Source: Photochem_PA/Flickr.

You've probably had the joy of being bitten by a mosquito before. Annoying? Yes. Life threatening? Usually not for most Americans. But if you live in South Florida, mosquito bites can be more than just a nuisance. In recent years, health officials have observed an uptick in cases of dengue and chikungunya, two debilitating tropical diseases transmitted by mosquitoes that have no cure or approved vaccine. Before July 2014, no cases of chikungunya had ever been reported in the United States.

The Centers for Disease Control and U.S. Food and Drug Administration have two options for prevention: (1) control mosquito populations, and/or (2) develop vaccines against the viruses. Seems simple enough, but it's easier said than done. Florida officials have sprayed up to six different types of insecticides against the most common disease-carrying mosquito, Aedes aegypti, but local populations have become resistant to four of them. That reduces the effectiveness of the preferred go-to prevention tool.

Meanwhile, the second option has gained momentum. A dengue vaccine developed by Sanofi (NASDAQ:SNY) demonstrated promising results in multiple phase 3 trials, the last of which wrapped up last September, but it has yet to be approved by the FDA. Even with approval, it would be difficult to vaccinate enough Floridians to ensure immunity against a disease few Americans have ever encountered, especially given the public debate currently raging over vaccinations.

That leaves public health officials in a tough spot, which is why the FDA has turned to an innovative tool developed by privately held British biotech Oxitec. Don't be tricked by the word "biotech," though, as the company isn't developing vaccines. Instead, Oxitec has genetically modified mosquitoes that can be released into the environment to effectively control wild populations of disease-carrying mosquitoes. It may sound crazy, but it could be South Florida's best chance to get ahead of a potential health crisis -- and the first mosquitoes could be released in a field trial this spring.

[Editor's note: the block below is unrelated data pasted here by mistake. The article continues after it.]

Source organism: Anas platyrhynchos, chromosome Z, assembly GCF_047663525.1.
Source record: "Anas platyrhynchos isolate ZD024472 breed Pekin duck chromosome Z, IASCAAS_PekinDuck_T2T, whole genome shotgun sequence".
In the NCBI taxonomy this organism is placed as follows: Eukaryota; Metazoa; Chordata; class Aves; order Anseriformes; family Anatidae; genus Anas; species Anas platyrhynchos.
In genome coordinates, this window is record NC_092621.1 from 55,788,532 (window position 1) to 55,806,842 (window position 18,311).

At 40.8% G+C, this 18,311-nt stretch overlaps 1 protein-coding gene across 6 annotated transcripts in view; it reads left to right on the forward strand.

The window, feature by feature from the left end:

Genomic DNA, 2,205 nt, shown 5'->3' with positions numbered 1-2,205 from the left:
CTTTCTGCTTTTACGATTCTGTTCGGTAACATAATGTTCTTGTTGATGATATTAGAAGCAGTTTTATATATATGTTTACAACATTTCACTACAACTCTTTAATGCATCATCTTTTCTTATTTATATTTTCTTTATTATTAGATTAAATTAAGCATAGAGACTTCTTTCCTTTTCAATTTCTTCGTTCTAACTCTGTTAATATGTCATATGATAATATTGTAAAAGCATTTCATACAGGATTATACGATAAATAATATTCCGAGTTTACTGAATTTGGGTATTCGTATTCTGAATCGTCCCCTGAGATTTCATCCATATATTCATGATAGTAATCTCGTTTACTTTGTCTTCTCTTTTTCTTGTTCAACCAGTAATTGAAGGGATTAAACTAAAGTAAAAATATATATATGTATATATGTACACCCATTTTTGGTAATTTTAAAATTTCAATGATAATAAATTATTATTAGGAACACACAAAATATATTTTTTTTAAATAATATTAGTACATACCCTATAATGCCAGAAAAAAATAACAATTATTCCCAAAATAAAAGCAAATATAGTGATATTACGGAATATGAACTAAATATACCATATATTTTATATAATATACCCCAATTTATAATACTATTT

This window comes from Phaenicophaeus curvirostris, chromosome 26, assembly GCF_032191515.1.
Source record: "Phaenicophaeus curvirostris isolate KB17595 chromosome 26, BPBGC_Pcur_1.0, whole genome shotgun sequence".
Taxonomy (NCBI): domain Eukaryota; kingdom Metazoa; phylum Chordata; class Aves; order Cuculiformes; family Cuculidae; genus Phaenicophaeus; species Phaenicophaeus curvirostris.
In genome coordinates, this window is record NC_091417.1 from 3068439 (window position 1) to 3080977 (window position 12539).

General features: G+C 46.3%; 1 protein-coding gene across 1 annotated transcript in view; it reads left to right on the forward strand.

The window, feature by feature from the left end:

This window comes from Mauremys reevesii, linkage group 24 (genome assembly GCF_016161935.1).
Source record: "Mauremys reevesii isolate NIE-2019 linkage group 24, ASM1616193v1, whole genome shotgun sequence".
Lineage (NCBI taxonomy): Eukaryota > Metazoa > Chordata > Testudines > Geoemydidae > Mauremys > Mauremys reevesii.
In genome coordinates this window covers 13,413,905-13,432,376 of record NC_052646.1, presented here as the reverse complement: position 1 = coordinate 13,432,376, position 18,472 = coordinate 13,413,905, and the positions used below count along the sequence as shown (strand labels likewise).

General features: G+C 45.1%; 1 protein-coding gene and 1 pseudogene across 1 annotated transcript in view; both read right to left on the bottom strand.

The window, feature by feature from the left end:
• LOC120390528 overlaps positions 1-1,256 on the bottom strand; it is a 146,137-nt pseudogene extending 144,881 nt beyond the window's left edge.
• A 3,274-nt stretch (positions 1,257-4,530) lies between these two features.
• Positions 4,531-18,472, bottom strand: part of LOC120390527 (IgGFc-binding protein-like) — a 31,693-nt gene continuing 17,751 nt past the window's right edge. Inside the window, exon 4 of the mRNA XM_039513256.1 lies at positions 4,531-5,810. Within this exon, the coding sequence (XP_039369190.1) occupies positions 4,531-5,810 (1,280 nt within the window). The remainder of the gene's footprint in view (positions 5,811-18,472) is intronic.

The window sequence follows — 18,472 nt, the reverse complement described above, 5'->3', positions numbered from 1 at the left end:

Fight fire with fire
It may seem counter-intuitive to release mosquitoes to control mosquito populations, but that's where genetically modified, or GM, mosquitoes come into play. Oxitec has engineered a type of Aedes aegypti with fatal genes. When the GM mosquitoes mate with wild mosquitoes, the fatal gene is passed onto the resulting offspring, which die before reaching adulthood, thus dealing a rapid and significant blow to mosquito populations in a local area.

Since the fatal genes aren't passed beyond one generation, the approach gives health officials a high degree of environmental control over the tool. They can release a steady stream of GM mosquitoes to maintain populations at a healthy level (birds and fish eat mosquitoes) or stop releases to allow populations to regrow (in case that needed to be done quickly). It's also worth pointing out that Oxitec strives to release only non-biting male mosquitoes, and previous trials have demonstrated that only 0.03% of all mosquitoes released were female, which are also incapable of passing their genes beyond one population.

You may think the FDA is crazy. Of course, while Americans may have mixed feelings about releasing GM mosquitoes -- or even receiving a vaccine, unfortunately -- Oxitec and Sanofi are more focused on providing solutions for the world's poorest populations.

Dengue: A global problem
Here are a handful of quick facts to establish the reality facing global public health when it comes to mosquito-borne diseases and dengue:

  • Over 1 million people die every year from mosquito-borne diseases; 25,000 of which are caused by dengue. 
  • The disease threatens over 40% of the world's population.